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Meskwaki Tribal Health Clinic receives a national award for its COVID-19 vaccination efforts

Natalie Krebs/Iowa Public Radio News
The Meskwaki Tribal Health Center has received national recognition for its COVID-19 vaccination efforts.

The Meskwaki Nation's Tribal Health Center is getting national recognition for its wide-reaching COVID-19 vaccination efforts.

The health clinic’s staff of around 50 people is receiving the Heroes in Health Award, the National Indian Health Board’s most prestigious award.

It's one of just a handful of agencies nationwide that's receiving the award, according to a press release from the Meskwaki Nation.

Rudy Papakee, the director of the Meskwaki Health Clinic, estimated just under 90 percent of the settlement’s eligible population is fully vaccinated, which is much higher than the state average of 63.5 percent, according to the Centers for Disease Control.

Papakee said the tribal health center staff came up with multiple initiatives to get settlement residents — and even other communities vaccinated.

He said one reason the settlement's vaccination rate is so high is because the clinic used CARES Act funding to offer Visa gift cards as incentives for tribal employees and local Native Americans to get the shot. They offered $100 per dose.

"The people that were on the fence were the ones that kind of said, 'Well, hey, you know, for a couple 100 bucks, I'm going to get the vaccine now,'" Papakee said.

He said the health center also used CARES Act funding to purchase a travel bus to create a mobile vaccine clinic.

The Meskwaki Health Clinic used federal funding to purchase a bus to help distribute its COVID-19 vaccine doses to communities around Iowa.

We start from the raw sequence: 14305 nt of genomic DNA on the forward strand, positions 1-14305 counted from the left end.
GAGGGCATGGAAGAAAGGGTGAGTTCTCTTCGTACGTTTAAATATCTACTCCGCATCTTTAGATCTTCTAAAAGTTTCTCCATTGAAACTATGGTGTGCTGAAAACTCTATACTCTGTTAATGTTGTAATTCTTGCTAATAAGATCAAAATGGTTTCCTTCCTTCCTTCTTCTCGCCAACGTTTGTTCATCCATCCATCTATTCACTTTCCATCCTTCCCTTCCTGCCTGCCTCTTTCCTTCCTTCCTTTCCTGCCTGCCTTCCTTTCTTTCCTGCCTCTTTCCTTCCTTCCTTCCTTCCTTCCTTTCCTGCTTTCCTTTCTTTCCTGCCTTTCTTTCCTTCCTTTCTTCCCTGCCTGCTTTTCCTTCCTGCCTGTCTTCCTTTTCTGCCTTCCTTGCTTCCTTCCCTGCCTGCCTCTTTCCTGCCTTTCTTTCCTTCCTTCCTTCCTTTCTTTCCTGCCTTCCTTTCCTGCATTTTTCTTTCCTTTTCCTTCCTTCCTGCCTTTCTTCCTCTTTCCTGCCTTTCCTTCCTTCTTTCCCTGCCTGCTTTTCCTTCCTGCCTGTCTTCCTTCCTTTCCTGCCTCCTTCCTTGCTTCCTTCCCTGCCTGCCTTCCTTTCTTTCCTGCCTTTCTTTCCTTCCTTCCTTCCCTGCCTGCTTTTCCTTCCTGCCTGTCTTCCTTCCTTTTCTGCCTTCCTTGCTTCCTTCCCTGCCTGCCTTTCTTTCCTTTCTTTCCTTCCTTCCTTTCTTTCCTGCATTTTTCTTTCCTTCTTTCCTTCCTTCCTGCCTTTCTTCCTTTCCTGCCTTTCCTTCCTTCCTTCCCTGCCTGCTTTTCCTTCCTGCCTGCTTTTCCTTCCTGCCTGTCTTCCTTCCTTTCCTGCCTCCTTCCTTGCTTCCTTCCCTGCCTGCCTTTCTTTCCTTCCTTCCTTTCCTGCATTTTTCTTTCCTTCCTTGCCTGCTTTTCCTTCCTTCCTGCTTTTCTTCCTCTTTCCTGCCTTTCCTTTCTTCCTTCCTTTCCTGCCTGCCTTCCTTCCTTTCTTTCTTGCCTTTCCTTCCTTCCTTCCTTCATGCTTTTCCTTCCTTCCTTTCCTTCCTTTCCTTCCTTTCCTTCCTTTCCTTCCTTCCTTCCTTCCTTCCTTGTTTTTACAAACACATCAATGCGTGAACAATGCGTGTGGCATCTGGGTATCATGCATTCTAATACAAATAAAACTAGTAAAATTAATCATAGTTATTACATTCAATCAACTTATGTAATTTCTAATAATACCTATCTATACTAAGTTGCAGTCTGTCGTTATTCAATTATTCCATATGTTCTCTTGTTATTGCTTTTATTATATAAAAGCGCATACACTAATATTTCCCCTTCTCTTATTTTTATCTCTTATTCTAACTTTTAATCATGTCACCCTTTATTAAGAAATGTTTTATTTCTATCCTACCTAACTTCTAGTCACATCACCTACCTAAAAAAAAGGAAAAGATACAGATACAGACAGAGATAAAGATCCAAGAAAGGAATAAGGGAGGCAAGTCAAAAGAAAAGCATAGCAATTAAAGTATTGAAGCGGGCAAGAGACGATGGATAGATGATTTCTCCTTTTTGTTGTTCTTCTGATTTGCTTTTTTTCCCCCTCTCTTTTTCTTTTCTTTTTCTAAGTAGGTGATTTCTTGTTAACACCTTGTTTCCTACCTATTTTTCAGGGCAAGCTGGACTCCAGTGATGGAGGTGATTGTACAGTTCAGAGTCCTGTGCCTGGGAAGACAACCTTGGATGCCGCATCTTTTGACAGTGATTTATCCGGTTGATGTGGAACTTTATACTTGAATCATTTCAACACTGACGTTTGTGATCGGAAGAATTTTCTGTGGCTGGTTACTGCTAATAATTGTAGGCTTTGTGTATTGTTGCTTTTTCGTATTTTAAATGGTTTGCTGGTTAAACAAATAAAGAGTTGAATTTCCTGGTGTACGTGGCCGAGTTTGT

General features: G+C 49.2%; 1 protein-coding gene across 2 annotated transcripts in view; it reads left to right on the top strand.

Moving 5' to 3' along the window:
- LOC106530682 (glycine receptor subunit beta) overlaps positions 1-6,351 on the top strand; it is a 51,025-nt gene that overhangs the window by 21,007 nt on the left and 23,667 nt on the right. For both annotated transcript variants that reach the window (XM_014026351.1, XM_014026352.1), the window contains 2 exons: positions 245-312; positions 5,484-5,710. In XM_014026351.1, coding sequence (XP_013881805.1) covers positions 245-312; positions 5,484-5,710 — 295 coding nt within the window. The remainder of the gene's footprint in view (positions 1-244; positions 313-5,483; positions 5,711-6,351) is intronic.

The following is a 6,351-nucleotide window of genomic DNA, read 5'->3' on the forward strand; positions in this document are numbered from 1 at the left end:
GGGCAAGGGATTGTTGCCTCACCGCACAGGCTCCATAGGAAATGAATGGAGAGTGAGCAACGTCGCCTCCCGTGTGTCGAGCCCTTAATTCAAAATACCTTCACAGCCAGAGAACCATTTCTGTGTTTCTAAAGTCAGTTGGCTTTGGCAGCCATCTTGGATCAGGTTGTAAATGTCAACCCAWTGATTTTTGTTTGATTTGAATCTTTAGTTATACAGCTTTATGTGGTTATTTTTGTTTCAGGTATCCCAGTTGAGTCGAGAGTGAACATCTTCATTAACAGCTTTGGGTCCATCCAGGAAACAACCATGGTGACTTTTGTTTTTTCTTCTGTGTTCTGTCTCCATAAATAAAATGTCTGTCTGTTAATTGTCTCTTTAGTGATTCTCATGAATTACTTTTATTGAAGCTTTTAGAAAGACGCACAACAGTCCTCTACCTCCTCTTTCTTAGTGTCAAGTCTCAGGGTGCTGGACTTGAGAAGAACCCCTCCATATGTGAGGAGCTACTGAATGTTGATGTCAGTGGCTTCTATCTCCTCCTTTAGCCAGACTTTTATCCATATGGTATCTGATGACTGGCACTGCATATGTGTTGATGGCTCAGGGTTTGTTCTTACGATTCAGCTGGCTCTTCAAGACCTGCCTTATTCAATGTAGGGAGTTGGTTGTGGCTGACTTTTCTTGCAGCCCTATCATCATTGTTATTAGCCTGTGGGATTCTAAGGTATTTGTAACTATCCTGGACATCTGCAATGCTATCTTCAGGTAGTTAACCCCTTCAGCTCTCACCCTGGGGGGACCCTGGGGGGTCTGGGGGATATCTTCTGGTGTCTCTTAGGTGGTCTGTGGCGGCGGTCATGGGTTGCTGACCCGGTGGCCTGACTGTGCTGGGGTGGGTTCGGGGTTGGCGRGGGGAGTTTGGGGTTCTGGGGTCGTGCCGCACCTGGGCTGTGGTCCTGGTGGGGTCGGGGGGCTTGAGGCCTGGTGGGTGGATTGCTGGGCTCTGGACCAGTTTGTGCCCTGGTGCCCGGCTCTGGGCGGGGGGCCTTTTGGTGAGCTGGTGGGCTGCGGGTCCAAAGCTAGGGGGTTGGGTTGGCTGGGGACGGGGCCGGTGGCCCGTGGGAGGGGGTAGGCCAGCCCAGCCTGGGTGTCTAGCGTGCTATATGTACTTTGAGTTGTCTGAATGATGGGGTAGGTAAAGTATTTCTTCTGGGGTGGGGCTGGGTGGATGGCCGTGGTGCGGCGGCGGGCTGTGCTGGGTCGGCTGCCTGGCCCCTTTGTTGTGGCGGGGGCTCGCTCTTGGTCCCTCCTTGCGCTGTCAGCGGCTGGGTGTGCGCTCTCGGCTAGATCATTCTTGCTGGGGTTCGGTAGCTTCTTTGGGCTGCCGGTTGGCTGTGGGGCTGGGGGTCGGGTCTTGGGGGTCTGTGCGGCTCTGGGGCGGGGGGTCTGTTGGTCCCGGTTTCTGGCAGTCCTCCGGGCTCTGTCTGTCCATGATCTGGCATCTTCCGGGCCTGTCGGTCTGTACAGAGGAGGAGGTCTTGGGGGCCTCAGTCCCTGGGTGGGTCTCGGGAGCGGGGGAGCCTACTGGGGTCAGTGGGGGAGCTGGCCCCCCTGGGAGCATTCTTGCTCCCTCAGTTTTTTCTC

As Iowa's only federally recognized tribe, the Meskwaki Nation had the option of getting vaccine doses through the state of Iowa or the federal government's Indian Health Services.

Papakee said the tribe chose the feds and received an "abundance" of vaccine doses.

"We got through our local population pretty quick," he said. "And then we were looking through, you know, some of the news stories and some of the reporting going on about other communities struggling to get the vaccine."

Papakee said the clinic's staff took their mobile clinic as far as Marshalltown and Des Moines to help get people vaccinated. He said the mobile bus helped reach lower income populations.

"We considered opening up vaccine clinics locally and having people come to us," he said. "But then we started thinking and realizing that you know, there might be some people that don't have reliable car, don't have gas money."

Papakee submitted the clinic's staff for the national award due to their tireless work in the past few months.

"It just shows that, you know, if you put in the work, your hard work and dedication can and will be recognized," he said.